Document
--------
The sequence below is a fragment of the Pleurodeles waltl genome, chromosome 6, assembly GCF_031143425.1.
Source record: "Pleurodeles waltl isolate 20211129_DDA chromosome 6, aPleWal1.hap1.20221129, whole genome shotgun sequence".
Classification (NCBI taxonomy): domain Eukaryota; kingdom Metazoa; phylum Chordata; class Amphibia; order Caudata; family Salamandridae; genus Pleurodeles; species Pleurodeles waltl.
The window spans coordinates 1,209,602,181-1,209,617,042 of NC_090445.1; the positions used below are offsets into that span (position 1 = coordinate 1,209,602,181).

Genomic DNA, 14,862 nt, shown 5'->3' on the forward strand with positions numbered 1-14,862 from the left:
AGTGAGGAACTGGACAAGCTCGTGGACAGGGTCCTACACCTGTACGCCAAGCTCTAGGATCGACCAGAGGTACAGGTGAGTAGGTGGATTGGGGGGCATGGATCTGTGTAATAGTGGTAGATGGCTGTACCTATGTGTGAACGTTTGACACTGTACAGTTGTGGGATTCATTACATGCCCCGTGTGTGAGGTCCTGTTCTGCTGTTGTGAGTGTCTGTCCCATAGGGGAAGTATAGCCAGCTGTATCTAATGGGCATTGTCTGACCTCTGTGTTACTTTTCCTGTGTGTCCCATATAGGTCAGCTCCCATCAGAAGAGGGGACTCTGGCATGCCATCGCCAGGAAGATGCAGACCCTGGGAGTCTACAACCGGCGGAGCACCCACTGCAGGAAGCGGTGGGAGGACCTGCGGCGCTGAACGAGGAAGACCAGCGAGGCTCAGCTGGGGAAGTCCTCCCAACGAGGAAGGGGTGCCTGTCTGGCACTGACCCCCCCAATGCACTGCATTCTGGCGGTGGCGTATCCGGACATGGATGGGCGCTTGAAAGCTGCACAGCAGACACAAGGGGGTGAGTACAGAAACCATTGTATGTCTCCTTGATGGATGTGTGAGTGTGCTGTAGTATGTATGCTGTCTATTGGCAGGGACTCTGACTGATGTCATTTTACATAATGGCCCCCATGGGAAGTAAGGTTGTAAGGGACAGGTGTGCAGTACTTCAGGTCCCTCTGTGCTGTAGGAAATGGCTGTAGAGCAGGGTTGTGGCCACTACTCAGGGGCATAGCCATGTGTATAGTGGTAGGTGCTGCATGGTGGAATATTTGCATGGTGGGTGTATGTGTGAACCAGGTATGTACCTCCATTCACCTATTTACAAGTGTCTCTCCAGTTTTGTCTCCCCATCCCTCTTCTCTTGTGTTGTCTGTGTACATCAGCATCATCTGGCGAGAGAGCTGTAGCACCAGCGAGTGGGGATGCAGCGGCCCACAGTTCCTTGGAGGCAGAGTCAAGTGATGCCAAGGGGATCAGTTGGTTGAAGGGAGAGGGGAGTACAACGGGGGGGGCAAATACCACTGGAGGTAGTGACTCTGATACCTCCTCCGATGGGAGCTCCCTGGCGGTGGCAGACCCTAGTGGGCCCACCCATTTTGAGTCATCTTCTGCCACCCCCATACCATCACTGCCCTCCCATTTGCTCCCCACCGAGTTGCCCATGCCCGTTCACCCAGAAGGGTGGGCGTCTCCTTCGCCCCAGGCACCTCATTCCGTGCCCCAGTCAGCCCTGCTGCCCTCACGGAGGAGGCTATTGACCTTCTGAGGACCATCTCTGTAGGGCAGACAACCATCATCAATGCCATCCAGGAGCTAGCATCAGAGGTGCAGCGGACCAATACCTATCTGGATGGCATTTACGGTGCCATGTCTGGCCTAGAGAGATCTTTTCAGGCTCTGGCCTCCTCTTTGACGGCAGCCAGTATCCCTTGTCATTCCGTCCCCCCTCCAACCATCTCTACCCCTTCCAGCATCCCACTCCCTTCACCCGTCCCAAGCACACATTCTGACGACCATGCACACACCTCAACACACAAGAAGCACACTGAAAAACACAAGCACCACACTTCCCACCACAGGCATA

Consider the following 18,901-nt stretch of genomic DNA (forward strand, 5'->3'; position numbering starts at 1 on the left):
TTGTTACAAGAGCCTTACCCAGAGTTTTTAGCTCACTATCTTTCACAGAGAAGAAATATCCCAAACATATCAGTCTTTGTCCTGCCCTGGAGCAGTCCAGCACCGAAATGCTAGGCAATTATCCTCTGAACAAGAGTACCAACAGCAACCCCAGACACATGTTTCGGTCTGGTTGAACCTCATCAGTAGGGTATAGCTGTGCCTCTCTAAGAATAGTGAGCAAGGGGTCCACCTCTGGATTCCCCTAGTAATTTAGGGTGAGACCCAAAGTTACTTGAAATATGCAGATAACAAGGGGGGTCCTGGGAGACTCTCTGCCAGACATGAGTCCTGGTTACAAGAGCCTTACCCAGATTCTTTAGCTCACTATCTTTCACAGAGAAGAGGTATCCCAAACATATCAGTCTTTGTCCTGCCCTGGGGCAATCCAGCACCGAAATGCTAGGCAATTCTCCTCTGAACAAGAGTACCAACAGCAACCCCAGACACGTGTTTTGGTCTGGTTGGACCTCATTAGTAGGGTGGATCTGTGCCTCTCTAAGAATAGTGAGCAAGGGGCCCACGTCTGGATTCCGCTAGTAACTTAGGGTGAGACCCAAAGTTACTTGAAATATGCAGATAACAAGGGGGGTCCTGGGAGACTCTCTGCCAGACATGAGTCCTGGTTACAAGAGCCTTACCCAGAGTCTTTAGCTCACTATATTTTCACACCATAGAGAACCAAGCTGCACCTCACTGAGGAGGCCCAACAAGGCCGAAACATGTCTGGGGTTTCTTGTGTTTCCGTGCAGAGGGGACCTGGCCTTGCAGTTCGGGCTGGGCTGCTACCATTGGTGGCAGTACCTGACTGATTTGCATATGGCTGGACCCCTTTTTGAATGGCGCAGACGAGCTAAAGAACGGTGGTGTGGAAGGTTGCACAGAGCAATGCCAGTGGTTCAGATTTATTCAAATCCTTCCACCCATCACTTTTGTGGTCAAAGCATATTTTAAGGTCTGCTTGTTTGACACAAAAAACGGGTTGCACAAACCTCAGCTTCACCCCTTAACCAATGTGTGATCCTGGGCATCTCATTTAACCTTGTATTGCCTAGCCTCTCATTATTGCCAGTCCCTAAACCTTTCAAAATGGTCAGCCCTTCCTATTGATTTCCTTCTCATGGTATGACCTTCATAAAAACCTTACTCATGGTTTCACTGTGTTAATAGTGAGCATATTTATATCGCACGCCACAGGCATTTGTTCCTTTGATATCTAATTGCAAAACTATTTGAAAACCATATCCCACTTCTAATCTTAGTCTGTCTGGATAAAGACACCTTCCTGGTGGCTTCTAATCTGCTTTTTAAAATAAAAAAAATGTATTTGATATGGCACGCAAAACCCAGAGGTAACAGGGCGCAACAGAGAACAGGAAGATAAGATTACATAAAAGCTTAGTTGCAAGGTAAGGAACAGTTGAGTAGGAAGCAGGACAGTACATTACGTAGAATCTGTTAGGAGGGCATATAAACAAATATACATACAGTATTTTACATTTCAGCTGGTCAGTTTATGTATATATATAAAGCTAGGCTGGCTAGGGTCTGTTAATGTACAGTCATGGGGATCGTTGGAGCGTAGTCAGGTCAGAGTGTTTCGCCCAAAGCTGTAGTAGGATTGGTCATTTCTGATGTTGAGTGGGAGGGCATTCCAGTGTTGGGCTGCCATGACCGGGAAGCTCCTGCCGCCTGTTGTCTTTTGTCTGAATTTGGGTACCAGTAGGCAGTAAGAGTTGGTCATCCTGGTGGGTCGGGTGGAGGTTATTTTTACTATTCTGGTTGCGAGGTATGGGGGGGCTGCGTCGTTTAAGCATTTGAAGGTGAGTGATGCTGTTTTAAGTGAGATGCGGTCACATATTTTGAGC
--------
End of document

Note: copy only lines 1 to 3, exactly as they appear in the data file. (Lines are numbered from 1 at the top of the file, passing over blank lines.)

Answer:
The sequence below is a fragment of the Pleurodeles waltl genome, chromosome 6, assembly GCF_031143425.1.
Source record: "Pleurodeles waltl isolate 20211129_DDA chromosome 6, aPleWal1.hap1.20221129, whole genome shotgun sequence".
Classification (NCBI taxonomy): domain Eukaryota; kingdom Metazoa; phylum Chordata; class Amphibia; order Caudata; family Salamandridae; genus Pleurodeles; species Pleurodeles waltl.